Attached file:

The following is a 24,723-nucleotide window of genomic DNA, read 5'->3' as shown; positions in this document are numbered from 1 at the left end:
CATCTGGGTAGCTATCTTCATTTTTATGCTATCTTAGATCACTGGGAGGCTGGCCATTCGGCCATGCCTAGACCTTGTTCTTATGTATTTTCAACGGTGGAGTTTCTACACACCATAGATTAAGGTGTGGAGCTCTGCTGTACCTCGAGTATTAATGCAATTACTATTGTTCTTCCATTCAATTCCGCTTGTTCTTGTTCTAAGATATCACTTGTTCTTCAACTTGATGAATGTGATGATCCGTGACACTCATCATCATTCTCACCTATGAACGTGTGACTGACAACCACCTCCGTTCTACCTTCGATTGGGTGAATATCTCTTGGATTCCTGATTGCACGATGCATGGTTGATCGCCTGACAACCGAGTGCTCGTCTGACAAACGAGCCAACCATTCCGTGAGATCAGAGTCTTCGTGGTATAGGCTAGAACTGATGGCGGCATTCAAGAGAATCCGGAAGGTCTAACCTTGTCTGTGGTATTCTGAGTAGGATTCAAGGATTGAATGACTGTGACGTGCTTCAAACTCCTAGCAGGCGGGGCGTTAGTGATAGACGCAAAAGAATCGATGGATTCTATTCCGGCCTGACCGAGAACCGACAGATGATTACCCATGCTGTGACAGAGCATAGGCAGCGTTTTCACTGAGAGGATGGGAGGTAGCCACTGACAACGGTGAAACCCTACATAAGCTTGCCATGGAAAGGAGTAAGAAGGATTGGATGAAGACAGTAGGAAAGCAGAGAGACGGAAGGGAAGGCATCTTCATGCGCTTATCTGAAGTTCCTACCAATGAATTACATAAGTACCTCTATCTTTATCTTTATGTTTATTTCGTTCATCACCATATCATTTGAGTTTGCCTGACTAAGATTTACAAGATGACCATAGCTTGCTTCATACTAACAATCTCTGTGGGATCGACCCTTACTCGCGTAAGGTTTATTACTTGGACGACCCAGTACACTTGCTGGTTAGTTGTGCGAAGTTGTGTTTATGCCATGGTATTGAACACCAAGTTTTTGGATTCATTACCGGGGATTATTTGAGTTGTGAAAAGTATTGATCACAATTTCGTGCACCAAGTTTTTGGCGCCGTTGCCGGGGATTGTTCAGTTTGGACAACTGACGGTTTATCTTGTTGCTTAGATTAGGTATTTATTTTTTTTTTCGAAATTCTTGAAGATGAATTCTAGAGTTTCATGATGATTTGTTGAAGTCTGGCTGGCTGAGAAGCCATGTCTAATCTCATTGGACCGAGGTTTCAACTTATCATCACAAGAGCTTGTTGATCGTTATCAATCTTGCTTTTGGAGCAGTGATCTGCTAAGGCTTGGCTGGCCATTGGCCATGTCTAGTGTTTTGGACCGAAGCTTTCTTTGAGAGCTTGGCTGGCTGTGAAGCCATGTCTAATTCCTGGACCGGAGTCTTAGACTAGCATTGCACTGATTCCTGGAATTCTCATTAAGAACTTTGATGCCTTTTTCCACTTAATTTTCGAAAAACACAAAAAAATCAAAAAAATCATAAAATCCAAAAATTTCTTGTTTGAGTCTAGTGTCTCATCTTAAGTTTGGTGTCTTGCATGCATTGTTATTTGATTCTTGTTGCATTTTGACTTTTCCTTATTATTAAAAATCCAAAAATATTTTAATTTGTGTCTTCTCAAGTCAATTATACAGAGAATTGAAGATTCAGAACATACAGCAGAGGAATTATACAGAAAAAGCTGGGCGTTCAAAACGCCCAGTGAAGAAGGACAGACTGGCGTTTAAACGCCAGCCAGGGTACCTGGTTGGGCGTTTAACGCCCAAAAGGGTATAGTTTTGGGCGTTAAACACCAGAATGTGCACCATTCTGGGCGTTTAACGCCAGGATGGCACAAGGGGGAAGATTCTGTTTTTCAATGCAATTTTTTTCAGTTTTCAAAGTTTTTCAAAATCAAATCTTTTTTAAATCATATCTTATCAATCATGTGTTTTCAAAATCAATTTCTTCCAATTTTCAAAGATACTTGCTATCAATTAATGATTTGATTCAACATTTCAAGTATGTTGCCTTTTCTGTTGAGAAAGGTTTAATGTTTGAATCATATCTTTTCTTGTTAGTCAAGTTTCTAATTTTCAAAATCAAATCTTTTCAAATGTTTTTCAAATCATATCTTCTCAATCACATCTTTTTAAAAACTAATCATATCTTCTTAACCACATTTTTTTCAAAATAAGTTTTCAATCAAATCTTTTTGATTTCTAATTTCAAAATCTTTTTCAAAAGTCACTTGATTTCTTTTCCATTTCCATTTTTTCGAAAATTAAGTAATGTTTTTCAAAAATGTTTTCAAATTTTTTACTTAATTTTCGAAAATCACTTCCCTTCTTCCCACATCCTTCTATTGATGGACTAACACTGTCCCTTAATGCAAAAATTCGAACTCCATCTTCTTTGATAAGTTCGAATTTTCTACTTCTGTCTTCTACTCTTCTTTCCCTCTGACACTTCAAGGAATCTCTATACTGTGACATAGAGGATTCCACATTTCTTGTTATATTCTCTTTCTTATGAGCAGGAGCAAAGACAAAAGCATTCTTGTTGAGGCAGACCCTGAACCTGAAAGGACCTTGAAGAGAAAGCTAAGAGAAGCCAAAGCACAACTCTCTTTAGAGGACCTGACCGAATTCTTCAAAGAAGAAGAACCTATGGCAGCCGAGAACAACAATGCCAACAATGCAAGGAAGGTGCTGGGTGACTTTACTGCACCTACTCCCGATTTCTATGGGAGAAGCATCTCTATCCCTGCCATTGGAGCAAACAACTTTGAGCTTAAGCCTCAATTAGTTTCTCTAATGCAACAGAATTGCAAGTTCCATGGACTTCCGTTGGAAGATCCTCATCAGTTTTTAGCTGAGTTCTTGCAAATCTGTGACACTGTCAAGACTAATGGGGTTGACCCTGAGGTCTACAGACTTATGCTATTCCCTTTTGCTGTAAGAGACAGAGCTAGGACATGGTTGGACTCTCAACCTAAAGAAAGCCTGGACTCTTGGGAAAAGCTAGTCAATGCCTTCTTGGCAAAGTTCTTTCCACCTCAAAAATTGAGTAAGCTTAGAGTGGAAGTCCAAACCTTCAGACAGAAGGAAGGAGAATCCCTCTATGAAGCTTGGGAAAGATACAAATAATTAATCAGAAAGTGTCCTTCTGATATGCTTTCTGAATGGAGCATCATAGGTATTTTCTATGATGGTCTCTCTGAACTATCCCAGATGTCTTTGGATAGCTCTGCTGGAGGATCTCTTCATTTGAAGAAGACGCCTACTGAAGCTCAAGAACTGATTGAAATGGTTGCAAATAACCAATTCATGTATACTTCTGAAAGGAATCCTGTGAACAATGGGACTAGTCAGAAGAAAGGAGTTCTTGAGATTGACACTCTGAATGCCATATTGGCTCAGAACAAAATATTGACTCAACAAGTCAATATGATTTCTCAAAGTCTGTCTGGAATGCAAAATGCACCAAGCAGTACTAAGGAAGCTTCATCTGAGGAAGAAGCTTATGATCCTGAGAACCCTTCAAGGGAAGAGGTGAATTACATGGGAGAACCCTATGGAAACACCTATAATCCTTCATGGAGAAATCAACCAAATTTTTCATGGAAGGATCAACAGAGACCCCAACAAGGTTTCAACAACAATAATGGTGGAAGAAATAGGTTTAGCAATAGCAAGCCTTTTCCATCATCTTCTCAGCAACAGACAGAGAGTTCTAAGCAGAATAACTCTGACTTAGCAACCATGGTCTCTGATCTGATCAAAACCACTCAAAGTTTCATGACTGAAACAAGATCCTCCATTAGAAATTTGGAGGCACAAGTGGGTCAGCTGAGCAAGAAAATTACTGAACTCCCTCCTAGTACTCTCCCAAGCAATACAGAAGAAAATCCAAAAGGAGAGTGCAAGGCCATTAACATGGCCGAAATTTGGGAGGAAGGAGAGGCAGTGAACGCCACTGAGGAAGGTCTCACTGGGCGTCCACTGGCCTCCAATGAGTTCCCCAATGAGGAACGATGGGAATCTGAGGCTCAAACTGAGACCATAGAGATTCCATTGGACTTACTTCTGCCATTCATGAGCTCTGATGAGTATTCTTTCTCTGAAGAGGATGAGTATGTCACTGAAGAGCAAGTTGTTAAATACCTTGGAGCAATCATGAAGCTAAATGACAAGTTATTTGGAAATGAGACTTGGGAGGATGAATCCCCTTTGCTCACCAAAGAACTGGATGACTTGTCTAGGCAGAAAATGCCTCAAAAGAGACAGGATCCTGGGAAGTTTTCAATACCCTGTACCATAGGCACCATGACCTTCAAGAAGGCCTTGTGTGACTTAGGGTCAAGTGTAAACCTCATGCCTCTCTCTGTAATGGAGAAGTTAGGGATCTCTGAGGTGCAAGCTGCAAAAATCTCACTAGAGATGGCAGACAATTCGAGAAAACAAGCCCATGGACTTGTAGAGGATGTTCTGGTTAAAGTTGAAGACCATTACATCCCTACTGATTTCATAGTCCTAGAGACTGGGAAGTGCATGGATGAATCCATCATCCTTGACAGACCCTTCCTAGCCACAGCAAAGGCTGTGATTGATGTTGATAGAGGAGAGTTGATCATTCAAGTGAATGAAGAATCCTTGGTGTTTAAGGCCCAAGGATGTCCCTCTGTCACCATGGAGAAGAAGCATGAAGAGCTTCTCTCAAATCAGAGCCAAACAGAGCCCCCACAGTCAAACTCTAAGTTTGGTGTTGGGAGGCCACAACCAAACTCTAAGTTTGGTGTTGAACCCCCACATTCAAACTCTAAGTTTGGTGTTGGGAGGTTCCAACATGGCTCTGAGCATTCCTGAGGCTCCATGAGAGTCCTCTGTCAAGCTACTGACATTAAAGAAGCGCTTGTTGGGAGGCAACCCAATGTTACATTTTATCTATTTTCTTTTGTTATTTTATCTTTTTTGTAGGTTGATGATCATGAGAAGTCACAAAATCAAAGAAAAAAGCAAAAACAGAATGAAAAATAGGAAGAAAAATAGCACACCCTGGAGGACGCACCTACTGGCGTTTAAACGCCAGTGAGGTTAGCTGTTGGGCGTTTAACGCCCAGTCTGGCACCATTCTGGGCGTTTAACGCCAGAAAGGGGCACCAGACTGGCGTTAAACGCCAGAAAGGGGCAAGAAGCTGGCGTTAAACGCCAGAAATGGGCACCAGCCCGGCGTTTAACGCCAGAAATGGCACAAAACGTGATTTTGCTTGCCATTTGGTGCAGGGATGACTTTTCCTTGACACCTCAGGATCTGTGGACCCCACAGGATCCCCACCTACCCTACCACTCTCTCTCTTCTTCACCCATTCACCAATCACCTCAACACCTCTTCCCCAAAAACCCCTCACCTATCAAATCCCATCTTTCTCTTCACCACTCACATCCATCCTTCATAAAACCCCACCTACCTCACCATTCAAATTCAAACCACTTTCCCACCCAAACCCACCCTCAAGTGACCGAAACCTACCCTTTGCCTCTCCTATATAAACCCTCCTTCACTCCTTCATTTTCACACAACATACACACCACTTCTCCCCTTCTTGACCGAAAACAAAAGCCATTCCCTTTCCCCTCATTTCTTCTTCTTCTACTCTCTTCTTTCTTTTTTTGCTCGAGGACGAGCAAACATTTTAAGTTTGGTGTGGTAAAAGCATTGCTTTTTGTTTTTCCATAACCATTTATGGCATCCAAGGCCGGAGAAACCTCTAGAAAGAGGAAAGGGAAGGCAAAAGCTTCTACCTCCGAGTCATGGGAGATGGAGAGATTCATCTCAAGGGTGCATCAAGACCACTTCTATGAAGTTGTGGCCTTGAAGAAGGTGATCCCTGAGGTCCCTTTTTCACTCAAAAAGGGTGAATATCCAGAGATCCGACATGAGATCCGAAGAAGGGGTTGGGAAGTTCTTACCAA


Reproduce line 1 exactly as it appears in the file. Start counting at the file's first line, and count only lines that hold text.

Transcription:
The following is a 24,723-nucleotide window of genomic DNA, read 5'->3' as shown; positions in this document are numbered from 1 at the left end: